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Proc Natl Acad Sci U S A. 2003 Jul 8; 100(14): 8348–8353.
Published online 2003 Jun 25. doi:  10.1073/pnas.0832373100
PMCID: PMC166232

A Bayesian framework for combining heterogeneous data sources for gene function prediction (in Saccharomyces cerevisiae)


Genomic sequencing is no longer a novelty, but gene function annotation remains a key challenge in modern biology. A variety of functional genomics experimental techniques are available, from classic methods such as affinity precipitation to advanced high-throughput techniques such as gene expression microarrays. In the future, more disparate methods will be developed, further increasing the need for integrated computational analysis of data generated by these studies. We address this problem with magic (Multisource Association of Genes by Integration of Clusters), a general framework that uses formal Bayesian reasoning to integrate heterogeneous types of high-throughput biological data (such as large-scale two-hybrid screens and multiple microarray analyses) for accurate gene function prediction. The system formally incorporates expert knowledge about relative accuracies of data sources to combine them within a normative framework. magic provides a belief level with its output that allows the user to vary the stringency of predictions. We applied magic to Saccharomyces cerevisiae genetic and physical interactions, microarray, and transcription factor binding sites data and assessed the biological relevance of gene groupings using Gene Ontology annotations produced by the Saccaromyces Genome Database. We found that by creating functional groupings based on heterogeneous data types, magic improved accuracy of the groupings compared with microarray analysis alone. We describe several of the biological gene groupings identified.

In recent years, increasing quantities of high-throughput biological data have become available. Many of these, such as protein–protein interaction studies [affinity precipitation (1), two-hybrid techniques (2), synthetic rescue (3) and lethality (3, 4) experiments, and microarray analysis (5)], assess functional relationships between gene products on a large scale. Because the functions of significant numbers of proteins remain unknown, even in model organisms, these high-throughput data may be key to assigning accurate functional annotation on a large scale. Such predictions can advance experimental studies by providing specific hypotheses for targeted experimental testing.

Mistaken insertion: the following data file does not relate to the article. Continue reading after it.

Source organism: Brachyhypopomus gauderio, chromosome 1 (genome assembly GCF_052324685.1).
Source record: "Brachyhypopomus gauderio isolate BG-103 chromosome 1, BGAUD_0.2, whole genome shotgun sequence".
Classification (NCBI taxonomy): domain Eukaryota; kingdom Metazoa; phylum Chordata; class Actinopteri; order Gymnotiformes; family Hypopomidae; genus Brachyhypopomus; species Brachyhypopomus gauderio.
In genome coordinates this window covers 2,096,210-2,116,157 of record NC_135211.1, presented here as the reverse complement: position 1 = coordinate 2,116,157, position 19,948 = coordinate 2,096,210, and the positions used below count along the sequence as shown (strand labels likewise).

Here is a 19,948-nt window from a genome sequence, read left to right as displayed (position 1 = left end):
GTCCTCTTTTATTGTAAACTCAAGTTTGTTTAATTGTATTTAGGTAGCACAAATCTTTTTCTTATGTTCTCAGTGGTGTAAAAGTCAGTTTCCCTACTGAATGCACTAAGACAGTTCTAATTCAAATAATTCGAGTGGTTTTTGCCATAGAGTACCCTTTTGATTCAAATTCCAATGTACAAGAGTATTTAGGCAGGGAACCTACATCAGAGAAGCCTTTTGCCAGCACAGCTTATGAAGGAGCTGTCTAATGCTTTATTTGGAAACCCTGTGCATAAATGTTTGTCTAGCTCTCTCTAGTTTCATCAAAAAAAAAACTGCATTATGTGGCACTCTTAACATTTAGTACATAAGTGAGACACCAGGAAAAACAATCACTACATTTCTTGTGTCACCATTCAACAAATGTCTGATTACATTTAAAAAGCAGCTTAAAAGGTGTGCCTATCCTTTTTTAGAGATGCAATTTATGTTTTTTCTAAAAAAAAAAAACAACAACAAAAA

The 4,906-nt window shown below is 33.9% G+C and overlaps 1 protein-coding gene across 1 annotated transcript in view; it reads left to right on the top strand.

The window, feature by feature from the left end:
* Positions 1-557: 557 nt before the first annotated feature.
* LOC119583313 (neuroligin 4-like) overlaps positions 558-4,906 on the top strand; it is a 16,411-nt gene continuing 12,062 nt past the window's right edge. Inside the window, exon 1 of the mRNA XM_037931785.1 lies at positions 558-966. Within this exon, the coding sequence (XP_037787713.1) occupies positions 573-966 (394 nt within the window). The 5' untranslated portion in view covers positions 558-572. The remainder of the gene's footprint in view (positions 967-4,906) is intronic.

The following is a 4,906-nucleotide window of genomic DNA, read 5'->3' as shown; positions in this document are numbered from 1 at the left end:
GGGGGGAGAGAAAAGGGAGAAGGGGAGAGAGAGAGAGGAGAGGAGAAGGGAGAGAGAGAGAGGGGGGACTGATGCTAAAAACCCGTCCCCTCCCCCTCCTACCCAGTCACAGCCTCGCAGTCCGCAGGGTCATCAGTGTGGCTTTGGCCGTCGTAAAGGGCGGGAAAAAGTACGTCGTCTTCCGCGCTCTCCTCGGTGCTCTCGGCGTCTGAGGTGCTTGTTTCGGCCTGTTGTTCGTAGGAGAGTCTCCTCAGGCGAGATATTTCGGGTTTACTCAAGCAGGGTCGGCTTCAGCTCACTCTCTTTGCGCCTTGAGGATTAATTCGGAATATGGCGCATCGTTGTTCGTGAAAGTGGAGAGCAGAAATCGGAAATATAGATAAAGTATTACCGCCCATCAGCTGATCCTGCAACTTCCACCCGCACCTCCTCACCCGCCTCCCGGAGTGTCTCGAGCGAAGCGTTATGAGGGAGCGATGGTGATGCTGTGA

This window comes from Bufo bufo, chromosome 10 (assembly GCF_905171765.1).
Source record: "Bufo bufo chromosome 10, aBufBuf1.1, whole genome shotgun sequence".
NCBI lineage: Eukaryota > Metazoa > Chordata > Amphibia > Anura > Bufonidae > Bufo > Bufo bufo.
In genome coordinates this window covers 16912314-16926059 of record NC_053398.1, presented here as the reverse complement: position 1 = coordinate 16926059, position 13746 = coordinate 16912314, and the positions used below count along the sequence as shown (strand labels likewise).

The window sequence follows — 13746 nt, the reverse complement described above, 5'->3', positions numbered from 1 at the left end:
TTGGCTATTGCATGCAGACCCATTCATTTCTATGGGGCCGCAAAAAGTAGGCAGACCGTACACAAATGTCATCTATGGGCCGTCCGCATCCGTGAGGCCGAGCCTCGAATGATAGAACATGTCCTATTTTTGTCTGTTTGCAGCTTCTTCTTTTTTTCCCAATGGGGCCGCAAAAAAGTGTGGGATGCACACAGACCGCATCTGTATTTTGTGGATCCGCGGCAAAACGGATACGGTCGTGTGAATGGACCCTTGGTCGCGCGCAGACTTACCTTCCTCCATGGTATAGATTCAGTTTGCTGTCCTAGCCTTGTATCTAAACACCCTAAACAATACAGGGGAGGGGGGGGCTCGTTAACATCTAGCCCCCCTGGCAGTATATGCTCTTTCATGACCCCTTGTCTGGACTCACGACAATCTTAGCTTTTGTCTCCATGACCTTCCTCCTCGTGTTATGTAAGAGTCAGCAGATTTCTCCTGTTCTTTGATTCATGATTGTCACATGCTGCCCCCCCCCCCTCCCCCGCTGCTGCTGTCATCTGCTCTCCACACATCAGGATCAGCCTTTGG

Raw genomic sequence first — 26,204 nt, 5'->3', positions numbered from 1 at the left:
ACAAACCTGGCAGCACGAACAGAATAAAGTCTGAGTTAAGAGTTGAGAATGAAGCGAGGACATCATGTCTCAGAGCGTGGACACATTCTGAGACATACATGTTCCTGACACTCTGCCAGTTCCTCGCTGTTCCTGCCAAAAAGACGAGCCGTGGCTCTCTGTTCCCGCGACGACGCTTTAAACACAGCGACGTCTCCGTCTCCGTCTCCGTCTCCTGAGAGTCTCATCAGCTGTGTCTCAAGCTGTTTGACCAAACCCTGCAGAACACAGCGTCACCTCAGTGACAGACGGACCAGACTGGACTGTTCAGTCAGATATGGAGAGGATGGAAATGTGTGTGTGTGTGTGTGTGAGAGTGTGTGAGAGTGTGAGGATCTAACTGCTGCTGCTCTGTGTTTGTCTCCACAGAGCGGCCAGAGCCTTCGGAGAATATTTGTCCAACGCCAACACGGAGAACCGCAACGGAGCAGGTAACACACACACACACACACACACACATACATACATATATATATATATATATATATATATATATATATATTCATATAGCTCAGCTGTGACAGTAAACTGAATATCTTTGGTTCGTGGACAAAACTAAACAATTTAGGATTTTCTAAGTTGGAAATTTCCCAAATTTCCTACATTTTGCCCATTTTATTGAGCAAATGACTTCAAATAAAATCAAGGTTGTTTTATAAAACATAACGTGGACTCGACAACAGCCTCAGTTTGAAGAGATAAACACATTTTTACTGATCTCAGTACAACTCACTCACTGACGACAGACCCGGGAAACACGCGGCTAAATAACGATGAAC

However, many high-throughput methods sacrifice specificity for scale. Microarray analysis can provide gene function predictions by assessing coexpression relationships in a high-throughput fashion. Whereas gene coexpression data are an excellent tool for hypothesis generation, microarray data alone often lack the degree of specificity needed for accurate gene function prediction. For such purposes, an increase in accuracy is needed, even if it comes at the cost of some sensitivity. This improvement in specificity can be achieved through incorporation of heterogeneous functional data in an integrated analysis.

The value of combining groupings of genes obtained from different methods has been illustrated by several studies where functional predictions were made based on several types of data (69). For example, Marcotte et al. predicted a number of potential protein functions for Saccharomyces cerevisiae based on a heuristic combination of different types of data (6, 7). However, these studies combine the information from different sources in a semimanual and heuristic fashion, where confidence levels for protein–protein links are defined subjectively on a case-by-case basis and no general scheme or probabilistic representation is applied. Other groups have developed methods to combine gene expression data with one or two specific nonmicroarray data sources (1015), and such combinations lead to improved functional annotation (16, 17). There is a need for a general method of integrating disparate high-throughput biological data for gene function prediction.

Here we introduce magic (Multisource Association of Genes by Integration of Clusters), a flexible probabilistic framework for integrated analysis of high-throughput biological data. The current version of the system is implemented for S. cerevisiae, for which multiple useful data sources exist. The system is based on a Bayesian network (18) that combines evidence from diverse data sources (including microarray analysis methods) to predict whether two proteins are functionally related (involved in a common biological process). The network essentially performs a probabilistic “weighting” of data sources, thus avoiding double counting evidence and allowing for formal representation of expert knowledge about the methods. Each predicted functional relationship is assigned a posterior belief, allowing the user to vary the level of stringency of the predictions.